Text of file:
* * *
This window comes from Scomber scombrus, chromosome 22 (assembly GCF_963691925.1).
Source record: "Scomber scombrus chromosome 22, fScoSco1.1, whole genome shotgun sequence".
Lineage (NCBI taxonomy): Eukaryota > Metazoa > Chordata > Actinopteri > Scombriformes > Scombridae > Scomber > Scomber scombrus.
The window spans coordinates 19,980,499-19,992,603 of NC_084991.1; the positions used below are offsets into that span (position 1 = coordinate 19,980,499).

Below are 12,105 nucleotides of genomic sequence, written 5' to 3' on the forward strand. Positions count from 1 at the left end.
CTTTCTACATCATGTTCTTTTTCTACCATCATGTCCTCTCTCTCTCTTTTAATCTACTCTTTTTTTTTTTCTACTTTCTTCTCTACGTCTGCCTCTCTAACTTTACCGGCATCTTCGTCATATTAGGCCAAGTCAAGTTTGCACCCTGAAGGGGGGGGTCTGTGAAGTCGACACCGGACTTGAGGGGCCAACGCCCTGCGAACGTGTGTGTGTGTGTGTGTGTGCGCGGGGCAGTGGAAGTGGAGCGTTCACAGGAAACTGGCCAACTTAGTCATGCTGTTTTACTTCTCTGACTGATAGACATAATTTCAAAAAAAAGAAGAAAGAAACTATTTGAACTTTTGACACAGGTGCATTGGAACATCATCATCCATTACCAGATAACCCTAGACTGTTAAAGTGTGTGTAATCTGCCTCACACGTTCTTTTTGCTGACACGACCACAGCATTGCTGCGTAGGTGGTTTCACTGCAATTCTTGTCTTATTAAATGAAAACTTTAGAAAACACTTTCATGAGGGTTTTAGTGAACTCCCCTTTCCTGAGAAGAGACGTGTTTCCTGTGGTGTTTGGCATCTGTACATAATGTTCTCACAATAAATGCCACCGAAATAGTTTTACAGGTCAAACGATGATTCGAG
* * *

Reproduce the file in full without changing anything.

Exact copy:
This window comes from Scomber scombrus, chromosome 22 (assembly GCF_963691925.1).
Source record: "Scomber scombrus chromosome 22, fScoSco1.1, whole genome shotgun sequence".
Lineage (NCBI taxonomy): Eukaryota > Metazoa > Chordata > Actinopteri > Scombriformes > Scombridae > Scomber > Scomber scombrus.
The window spans coordinates 19,980,499-19,992,603 of NC_084991.1; the positions used below are offsets into that span (position 1 = coordinate 19,980,499).

Below are 12,105 nucleotides of genomic sequence, written 5' to 3' on the forward strand. Positions count from 1 at the left end.
CTTTCTACATCATGTTCTTTTTCTACCATCATGTCCTCTCTCTCTCTTTTAATCTACTCTTTTTTTTTTTCTACTTTCTTCTCTACGTCTGCCTCTCTAACTTTACCGGCATCTTCGTCATATTAGGCCAAGTCAAGTTTGCACCCTGAAGGGGGGGGTCTGTGAAGTCGACACCGGACTTGAGGGGCCAACGCCCTGCGAACGTGTGTGTGTGTGTGTGTGTGCGCGGGGCAGTGGAAGTGGAGCGTTCACAGGAAACTGGCCAACTTAGTCATGCTGTTTTACTTCTCTGACTGATAGACATAATTTCAAAAAAAAGAAGAAAGAAACTATTTGAACTTTTGACACAGGTGCATTGGAACATCATCATCCATTACCAGATAACCCTAGACTGTTAAAGTGTGTGTAATCTGCCTCACACGTTCTTTTTGCTGACACGACCACAGCATTGCTGCGTAGGTGGTTTCACTGCAATTCTTGTCTTATTAAATGAAAACTTTAGAAAACACTTTCATGAGGGTTTTAGTGAACTCCCCTTTCCTGAGAAGAGACGTGTTTCCTGTGGTGTTTGGCATCTGTACATAATGTTCTCACAATAAATGCCACCGAAATAGTTTTACAGGTCAAACGATGATTCGAG